Dr.Miller noted the history of changes in DSM descriptions and criteria for autism and similar disorders. From 1980 on, there have been alterations in DSM views of autistic disorders and pervasive developmental disorders, with the addition of Rett’s disorder, childhood disintegrative disorder, and Asperger’s disorder in 2000. DSM-5 omits some of these categories and places individuals on an autism spectrum disorder continuum, with narrative descriptions of specific criterion skills and behaviors, and assessment of the severity of each problem in terms of services needed.
Comparing the DSM-IV-Tr criteria for autism to the DSM-5 criteria for ASD, Dr. Miller pointed out that the delayed language criterion, at one time such a focus for assessment of autism, has now been removed from the DSM-5 list. The reason for this was that this problem is not unique to autism, and in fact with increased access to speech interventions is less likely than it once was. Language problems are still of interest in the DSM-5 approach, but are considered as aspects of social-emotional reciprocity and of stereotyping.
Like DSM-IV-Tr, DSM-5 looks at a category of nonverbal communication. There is a concern with difficulties with relationships in general, not just with the peer relationships of concern to DSM-IV-Tr; the old criterion of delayed pretend play is also included in the relationship category. The old categories of lack of emotional reciprocity and impaired conversations are included as aspects of social-emotional reciprocity. Circumscribed interests continue to be a criterion, as do routines and resistance to change. Stereotyped movements, speech, and object use now takes the place of stereotyped language and stereotyped movements. The earlier “preoccupation with parts” criterion is now expanded to unusual sensory reactivity or interest, although Dr.Miller pointed out that not all ASD children have these and that the evidence for Sensory Integration Disorder is weak. Finally, the old criterion of onset before 30 months is now broadened to onset in early developmental period. Each of these criteria is considered in terms of its severity and the level of support the child needs.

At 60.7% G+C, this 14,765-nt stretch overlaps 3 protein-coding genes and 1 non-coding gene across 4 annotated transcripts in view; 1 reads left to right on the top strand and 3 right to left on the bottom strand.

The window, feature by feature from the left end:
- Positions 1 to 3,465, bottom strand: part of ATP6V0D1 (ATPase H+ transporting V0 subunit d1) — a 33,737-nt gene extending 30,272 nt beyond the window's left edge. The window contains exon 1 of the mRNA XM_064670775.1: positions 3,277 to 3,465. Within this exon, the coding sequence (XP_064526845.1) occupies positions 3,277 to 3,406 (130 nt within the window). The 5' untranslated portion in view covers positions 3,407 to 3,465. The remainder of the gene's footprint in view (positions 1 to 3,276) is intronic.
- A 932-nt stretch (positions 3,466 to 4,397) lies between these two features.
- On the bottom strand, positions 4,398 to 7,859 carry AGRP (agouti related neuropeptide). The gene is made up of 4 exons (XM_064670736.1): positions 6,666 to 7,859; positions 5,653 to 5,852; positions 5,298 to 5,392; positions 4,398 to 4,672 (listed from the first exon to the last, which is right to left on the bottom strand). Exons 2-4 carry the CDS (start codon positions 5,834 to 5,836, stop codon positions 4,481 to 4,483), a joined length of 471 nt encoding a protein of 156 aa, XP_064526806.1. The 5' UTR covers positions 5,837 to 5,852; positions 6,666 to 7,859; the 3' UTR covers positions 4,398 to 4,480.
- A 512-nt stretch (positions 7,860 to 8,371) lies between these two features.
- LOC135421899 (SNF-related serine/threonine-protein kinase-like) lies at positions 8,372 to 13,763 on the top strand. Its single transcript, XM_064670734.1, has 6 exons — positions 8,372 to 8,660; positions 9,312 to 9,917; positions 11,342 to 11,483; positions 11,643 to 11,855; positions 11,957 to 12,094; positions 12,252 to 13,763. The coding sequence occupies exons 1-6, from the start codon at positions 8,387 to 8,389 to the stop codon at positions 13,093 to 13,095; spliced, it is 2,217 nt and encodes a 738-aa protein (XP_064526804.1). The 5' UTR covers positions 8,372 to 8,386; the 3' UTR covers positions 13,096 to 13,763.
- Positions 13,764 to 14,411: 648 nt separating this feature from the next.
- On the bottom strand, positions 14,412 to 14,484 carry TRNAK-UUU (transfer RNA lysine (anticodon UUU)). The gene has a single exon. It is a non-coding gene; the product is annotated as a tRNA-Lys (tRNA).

The narrative description required by DSM-5, which no longer uses the “axis” approach, is intended to focus on a child’s individual pattern of strengths and weaknesses and to avoid the “diagnostic overshadowing” that suggests that all children with a diagnosis are alike. Children who have deficits in social communication but do not meet other criteria for ASD should be evaluated for social communication disorder. Dr. Miller also stressed the fact that autism is simultaneously heterogeneous and often coupled with co-occurring diagnoses.
Problems that have known medical or genetic foundations, like Rett’s disorder or Fragile X, are no longer included in this diagnostic category. However, children who were previously diagnosed as autistic under DSM-IV-Tr will be “grandfathered” into the new diagnostic category with respect to the availability of services.
Audience questions included a number of inquiries about how these changes affect the services children get. Dr. Miller noted that the States interpret Federal criteria in different ways, but that school districts also develop their own cultures that help to determine how services are provided. One audience member referred to her experience that parents are quick to accept the idea that a child is autistic without waiting for a full assessment. This question led to a discussion of which professionals can diagnose ASD, with the conclusion that although people should be working within the scope of their expertise, state laws differ with respect to the role of social workers in ASD diagnosis.
The interest of the audience in ASD limited the time that Dr. Miller was able to give to the new DSM-5 diagnosis of Intellectual Disability Disorder, now replacing the term “mental retardation”. However, she noted the DSM-5 emphasis on adaptive impairments in various areas, and pointed out that IQ scores are more problematic at the low end of the range.